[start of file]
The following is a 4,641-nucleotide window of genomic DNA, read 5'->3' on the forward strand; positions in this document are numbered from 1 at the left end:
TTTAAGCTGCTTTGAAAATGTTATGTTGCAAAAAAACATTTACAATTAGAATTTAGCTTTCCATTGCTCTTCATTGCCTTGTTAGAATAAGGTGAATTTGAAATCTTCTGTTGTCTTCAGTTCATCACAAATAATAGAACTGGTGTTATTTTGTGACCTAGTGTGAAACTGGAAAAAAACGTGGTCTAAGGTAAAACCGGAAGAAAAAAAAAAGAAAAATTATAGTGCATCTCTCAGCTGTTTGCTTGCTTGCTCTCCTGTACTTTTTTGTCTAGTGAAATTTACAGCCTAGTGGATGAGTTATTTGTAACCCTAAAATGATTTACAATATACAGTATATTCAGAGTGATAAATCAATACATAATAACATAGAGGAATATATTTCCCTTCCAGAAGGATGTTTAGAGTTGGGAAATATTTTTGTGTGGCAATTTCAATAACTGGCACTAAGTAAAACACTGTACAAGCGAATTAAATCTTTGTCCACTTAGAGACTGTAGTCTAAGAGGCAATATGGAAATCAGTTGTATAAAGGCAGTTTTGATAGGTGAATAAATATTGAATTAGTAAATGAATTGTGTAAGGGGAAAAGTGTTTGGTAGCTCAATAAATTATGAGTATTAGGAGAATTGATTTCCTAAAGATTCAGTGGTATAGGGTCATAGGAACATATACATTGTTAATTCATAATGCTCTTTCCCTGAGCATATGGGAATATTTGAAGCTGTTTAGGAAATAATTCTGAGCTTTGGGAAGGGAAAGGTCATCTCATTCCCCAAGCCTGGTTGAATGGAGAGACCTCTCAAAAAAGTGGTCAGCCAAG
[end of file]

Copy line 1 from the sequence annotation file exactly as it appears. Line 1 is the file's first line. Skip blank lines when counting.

The following is a 4,641-nucleotide window of genomic DNA, read 5'->3' on the forward strand; positions in this document are numbered from 1 at the left end: